For Michael Phelps, this is it. In his mind, there’s no doubt about it. As soon as his hand touches the wall for the final time at the London Olympics, his swimming career is over.
And, really, what’s left to accomplish?
Maybe that’s why he seems to be having a lot more fun in the days leading up to London than he did at Athens or Beijing, where he was under intense pressure to turn in record-breaking performances.
”This is closure,” Phelps said Thursday. ”Now it’s just a matter of how many toppings I want on my sundae.”
Several hundred media packed the media room, including Olympic speedskating star Apolo Anton Ohno, who’s now working for NBC and got in a question about how Phelps keeps things simple with all the distractions.
Actually, he seems to be having a blast. After Phelps walked in the room, he pulled out his phone and snapped a picture of all the reporters and cameras staring back at him, capturing another moment on his farewell tour.
”This is the last competitive meet I’m going to have in my career,” Phelps said. ”It’s big. It’s something I’ve never experienced. I’m going to have a lot of firsts and a lot of lasts this week.”
He’s been relaxing in the common room of his apartment in the Olympic Village, watching episodes of ”The Wire,” the gritty drama based in his hometown of Baltimore. He’s spent time strolling through the sprawling complex, caught off guard when he spotted three Russian female athletes – all of them taller than the 6-foot-4-inch swimmer.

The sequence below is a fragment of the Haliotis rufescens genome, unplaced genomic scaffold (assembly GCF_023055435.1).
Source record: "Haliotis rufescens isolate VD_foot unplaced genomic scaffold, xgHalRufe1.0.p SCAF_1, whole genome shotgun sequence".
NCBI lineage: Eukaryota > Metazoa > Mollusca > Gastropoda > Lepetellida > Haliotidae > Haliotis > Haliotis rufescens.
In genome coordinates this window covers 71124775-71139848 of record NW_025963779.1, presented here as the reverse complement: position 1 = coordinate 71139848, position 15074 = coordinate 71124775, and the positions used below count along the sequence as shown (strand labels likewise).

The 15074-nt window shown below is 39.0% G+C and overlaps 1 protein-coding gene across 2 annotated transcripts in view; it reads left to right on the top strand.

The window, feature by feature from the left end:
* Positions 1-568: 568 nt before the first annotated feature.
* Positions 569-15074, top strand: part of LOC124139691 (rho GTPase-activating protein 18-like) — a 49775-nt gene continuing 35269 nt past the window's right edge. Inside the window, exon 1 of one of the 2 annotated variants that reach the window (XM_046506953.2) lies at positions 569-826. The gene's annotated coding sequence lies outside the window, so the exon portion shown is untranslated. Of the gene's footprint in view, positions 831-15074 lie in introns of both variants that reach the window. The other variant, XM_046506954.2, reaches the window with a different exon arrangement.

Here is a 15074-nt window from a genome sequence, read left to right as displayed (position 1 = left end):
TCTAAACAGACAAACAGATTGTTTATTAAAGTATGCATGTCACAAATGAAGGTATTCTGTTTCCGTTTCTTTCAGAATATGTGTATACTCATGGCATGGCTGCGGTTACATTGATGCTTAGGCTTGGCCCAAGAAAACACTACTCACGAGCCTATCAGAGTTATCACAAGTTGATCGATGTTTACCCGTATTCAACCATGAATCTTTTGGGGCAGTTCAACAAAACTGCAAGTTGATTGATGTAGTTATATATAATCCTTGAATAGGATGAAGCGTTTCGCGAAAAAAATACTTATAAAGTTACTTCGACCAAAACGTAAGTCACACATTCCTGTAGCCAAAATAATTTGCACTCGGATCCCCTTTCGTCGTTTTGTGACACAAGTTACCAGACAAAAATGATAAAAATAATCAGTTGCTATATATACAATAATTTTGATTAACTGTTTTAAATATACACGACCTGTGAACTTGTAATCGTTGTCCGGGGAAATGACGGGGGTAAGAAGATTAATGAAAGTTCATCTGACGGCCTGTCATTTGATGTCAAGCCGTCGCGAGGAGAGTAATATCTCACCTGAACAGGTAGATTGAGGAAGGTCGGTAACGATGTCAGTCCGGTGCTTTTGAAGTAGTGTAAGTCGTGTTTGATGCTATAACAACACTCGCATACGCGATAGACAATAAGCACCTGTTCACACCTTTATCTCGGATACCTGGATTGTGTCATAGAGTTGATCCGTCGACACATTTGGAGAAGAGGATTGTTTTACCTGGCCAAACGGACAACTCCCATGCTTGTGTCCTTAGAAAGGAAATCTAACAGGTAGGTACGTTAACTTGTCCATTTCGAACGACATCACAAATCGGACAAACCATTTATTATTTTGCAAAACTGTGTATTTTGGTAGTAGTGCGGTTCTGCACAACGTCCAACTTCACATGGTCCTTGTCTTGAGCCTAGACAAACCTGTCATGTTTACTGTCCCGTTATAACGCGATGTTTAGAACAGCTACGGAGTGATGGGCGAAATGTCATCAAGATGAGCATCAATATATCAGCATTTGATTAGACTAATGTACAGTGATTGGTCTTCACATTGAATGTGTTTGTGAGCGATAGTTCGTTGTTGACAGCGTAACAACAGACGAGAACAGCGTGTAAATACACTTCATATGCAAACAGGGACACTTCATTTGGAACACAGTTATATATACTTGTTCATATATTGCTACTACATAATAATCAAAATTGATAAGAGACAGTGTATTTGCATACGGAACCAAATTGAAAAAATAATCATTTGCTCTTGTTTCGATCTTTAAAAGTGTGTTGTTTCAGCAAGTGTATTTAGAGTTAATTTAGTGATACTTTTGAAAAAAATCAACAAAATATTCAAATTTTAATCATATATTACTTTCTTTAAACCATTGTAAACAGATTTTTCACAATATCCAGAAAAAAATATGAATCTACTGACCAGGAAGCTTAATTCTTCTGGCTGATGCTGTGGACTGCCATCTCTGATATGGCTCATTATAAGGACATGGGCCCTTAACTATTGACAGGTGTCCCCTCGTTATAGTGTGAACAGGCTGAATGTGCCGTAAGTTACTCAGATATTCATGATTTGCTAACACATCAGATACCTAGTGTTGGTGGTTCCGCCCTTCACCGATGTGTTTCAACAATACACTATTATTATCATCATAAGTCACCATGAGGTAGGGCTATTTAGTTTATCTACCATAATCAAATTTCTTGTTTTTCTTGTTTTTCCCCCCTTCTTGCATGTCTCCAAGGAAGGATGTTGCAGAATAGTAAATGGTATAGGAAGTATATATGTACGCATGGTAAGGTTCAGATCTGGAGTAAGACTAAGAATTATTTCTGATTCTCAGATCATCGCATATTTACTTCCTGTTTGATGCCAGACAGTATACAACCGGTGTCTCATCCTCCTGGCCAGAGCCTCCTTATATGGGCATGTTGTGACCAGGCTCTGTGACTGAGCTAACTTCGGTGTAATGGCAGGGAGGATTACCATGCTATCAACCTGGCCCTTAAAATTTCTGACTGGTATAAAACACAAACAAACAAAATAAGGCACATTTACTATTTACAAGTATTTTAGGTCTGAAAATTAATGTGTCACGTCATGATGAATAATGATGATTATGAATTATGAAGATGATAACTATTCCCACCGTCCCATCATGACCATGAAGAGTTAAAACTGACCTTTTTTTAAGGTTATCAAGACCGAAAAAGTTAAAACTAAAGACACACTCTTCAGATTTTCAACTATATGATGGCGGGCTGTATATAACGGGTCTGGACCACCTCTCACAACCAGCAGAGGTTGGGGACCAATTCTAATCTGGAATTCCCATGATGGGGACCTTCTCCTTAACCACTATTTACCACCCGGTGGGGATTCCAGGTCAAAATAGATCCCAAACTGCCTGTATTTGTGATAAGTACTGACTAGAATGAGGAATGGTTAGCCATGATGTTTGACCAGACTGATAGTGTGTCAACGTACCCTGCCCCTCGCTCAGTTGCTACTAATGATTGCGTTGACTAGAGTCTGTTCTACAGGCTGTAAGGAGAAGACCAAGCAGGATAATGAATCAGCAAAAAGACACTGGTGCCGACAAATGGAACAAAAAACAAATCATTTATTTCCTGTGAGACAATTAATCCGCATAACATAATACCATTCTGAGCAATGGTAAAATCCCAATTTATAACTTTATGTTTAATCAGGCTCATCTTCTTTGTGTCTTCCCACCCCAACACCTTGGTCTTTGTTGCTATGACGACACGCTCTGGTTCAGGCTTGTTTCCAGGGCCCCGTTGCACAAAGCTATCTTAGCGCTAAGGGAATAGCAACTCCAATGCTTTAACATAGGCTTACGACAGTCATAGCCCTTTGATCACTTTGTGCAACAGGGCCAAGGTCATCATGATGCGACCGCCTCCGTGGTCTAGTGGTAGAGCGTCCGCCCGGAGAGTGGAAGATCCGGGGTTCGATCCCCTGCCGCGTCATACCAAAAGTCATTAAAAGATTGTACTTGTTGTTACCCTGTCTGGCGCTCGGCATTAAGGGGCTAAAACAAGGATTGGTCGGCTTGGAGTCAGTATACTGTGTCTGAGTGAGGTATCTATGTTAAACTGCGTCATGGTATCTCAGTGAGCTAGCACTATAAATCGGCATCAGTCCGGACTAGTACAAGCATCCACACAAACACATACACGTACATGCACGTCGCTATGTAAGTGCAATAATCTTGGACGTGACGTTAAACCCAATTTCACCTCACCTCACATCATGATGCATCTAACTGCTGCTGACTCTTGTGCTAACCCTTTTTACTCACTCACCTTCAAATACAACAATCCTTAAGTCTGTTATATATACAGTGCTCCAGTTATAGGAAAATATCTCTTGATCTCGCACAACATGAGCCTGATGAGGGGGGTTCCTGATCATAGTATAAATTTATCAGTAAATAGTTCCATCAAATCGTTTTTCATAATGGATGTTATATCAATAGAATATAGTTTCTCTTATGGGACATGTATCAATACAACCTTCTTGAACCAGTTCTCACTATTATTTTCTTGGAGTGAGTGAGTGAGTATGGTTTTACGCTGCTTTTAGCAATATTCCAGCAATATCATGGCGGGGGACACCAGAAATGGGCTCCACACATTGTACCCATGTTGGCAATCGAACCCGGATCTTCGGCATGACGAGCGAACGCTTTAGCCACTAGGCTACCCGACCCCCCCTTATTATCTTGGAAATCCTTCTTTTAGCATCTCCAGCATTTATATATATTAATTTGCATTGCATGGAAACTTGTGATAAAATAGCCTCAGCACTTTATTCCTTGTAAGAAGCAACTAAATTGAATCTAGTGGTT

”Geez, I thought I was tall,” Phelps said with a chuckle.
He better chill now, because he’ll be a very busy guy starting Saturday with his duel in the 400 individual medley against American rival Ryan Lochte. Even though Phelps dropped out of the 200 freestyle, he’s still swimming more events than anyone except teammate Missy Franklin: four individual races and, most likely, all three relays.
Compared to the last Olympics, where he broke Mark Spitz’s record for a single games with eight gold medals, this program looks like a relative breeze for the 27-year-old Phelps. The fact that someone swimming seven events could be viewed as taking it easy perhaps sums up his dominance better than anything else.
”In Beijing, we were trying to conquer everything,” he said. ”We’re a lot more relaxed. We’re having fun.”